10 July 2004 | bob the moo
Quite enjoyable but lacking few really good touches and it is certainly far from being a match for the Coen's best work or the original
Marva Munson is a religious woman in the Deep South who has a room to rent and a large character. She takes in the rather eccentric and rather charming gentleman Professor G.H. Dorr, who asks if he may use her basement for his musical ensemble to practice. However Dorr's real plan is to tunnel out of the basement and into the underground money store of a nearby casino.
However, the plan doesn't go exactly to plan and the one thing Dorr hasn't accounted for is a little old lady discovering what's really going on.
Having spent last Saturday afternoon in the company of the original (very good if not a classic) I decided to spend part of this Saturday in a cinema with the remake. The plot is pretty much the same as the original, with only the characters and the specifics of the job changing; in terms of concept, some plot details and even some scene set ups it hasn't changed that much and I quite enjoyed seeing elements I recognised. The film is quite fun on its own terms but it is not great and it becomes rather frustrating to not only compare it to the original but to also have in mind that this is a film from the Coen brothers. I say this because, aside from Dorr himself, the film lacked their usual assured wit and eye for character.
Dorr is a fine character in the mould of the original but the rest of the characters are really lacking. How many Coen films have the characters been more important than anything else? Here we have characters with the usual 'things' about them, but here these 'things' are really lazy and obvious like someone was trying to ape the Coens. So MacSam becomes a lazy 'mo-fo' talking black character, The General is a quiet, calm Oriental and Pancake's twist is that he has IBS practically giving us fart jokes, in a Coen brothers movie!
These secondary characters deliver very little whereas usually the Coens provide much to love in their support. The change to the character of the little old lady is a big mistake too the whole idea is that the lady is not a match for the crooks but overcomes them by accident, here it is apparent from the start that Munson is more than a match for any of them! The cast are pretty mixed and pretty much do what they can with what they are given. For that reason Hanks is great and adds cream to the top of Guinness' performance in the original he is funny and well worth watching but the film dips when he is offscreen. Hall is very good and it is not her fault that her character is misjudged; she works her facial expressions very well and I enjoyed her even if I longed for a role like the original had. Simmons tries hard but the IBS thing spoils what little he had, Hurst is just a lump (literally) and is annoying rather than funny, Ma is pretty funny because of how he acts but even the whole flip-cigarette-inside-mouth thing is an old joke. And then we come to Wayans. Wayans is not the sort of person I ever thought I'd see in a Coen brothers movie and he just does his usual 'mo-fo' ethnic stereotype thing here, he is annoying and his character just smacks of a complete lack of imagination.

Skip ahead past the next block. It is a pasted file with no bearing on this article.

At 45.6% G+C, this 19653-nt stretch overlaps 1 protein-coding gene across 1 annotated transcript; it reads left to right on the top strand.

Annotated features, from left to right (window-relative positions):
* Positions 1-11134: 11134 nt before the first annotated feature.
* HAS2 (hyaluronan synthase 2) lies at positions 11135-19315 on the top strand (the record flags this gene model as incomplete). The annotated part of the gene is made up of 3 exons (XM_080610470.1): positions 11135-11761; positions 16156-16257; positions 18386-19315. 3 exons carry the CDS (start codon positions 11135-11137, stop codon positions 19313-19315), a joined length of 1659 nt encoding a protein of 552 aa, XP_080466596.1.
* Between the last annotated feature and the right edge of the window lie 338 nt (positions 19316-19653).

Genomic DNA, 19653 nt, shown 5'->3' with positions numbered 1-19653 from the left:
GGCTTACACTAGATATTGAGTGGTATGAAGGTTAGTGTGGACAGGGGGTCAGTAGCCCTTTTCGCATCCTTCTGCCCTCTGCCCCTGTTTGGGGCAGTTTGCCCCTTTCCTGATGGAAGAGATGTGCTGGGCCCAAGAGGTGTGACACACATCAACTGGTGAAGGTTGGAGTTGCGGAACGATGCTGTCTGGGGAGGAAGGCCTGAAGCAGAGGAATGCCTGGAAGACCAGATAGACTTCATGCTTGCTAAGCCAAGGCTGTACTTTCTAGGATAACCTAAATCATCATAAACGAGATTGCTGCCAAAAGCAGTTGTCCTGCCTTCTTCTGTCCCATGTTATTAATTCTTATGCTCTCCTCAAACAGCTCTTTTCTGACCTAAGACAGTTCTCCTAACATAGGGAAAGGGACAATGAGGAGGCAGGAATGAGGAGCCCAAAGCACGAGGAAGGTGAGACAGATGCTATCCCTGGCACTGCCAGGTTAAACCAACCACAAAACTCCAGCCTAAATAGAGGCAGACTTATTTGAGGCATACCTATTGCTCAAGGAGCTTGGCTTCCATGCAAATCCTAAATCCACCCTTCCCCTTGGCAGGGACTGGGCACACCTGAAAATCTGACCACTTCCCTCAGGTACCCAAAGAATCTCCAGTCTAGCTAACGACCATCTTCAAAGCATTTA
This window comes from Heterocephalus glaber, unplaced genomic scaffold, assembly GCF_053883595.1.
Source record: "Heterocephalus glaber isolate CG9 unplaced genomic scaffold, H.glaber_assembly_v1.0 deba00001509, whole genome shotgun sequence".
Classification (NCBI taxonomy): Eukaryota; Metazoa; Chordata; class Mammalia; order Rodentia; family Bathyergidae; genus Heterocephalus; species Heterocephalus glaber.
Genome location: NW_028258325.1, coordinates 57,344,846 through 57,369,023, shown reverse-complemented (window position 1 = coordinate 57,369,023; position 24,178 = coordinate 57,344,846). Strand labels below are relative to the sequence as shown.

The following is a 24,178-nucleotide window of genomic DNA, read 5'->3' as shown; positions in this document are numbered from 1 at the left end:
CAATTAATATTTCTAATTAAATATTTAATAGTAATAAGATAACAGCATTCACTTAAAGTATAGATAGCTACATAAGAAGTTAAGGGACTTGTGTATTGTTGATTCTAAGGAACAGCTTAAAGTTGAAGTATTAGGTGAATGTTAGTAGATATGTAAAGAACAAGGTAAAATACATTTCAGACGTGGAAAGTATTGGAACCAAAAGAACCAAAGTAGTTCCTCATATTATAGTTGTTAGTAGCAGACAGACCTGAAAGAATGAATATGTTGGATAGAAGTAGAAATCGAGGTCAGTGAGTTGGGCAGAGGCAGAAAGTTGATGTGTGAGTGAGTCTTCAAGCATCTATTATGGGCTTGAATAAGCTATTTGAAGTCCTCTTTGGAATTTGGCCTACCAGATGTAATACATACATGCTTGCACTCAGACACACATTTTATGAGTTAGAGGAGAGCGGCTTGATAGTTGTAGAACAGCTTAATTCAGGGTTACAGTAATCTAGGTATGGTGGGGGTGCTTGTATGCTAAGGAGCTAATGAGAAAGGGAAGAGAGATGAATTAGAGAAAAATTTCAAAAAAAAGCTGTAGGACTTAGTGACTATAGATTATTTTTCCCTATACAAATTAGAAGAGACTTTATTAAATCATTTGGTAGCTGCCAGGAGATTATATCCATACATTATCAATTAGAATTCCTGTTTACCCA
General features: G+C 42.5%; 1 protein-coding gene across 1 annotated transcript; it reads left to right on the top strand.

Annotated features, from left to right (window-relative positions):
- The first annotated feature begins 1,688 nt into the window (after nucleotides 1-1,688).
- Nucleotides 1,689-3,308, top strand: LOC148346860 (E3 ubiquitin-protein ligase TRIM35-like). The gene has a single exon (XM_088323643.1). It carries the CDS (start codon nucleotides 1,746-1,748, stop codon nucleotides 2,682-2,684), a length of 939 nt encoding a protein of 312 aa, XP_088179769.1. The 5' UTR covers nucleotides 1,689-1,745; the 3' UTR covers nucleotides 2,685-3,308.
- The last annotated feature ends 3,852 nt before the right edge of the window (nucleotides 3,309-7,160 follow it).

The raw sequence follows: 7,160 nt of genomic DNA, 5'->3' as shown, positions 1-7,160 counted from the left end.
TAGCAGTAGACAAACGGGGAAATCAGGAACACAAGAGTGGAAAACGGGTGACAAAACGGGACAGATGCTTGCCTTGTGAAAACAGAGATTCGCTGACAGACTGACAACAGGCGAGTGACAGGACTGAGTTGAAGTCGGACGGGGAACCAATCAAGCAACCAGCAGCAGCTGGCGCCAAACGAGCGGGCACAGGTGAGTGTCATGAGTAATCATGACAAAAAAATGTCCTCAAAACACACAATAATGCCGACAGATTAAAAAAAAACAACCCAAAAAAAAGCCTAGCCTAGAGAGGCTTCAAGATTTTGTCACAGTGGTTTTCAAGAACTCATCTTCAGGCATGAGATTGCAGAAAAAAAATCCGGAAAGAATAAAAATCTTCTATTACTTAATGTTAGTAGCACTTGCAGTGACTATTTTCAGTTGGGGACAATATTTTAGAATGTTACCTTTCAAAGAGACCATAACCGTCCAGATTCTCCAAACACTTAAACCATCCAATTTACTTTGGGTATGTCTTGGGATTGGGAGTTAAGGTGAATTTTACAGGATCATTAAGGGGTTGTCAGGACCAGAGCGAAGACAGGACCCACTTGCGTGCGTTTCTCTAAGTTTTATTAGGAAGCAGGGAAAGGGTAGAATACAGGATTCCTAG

The soundtrack is full of good gospel stuff and it makes it feel a lot more lively than the original and this energy does help cover some of its failings but not that well. Overall it is fun and it is worth a look, but if you have seen the original or like the Coens then you will struggle to see past its failings at times. The characters are not as well written as they could have been and it is not as funny as it needed to be (the original wasn't laugh out loud either, but then it had other strengths that this doesn't). It has just about enough going for it to be worth watching once but it is both a sub-par Coen brother's film and a sub-par version of a better film.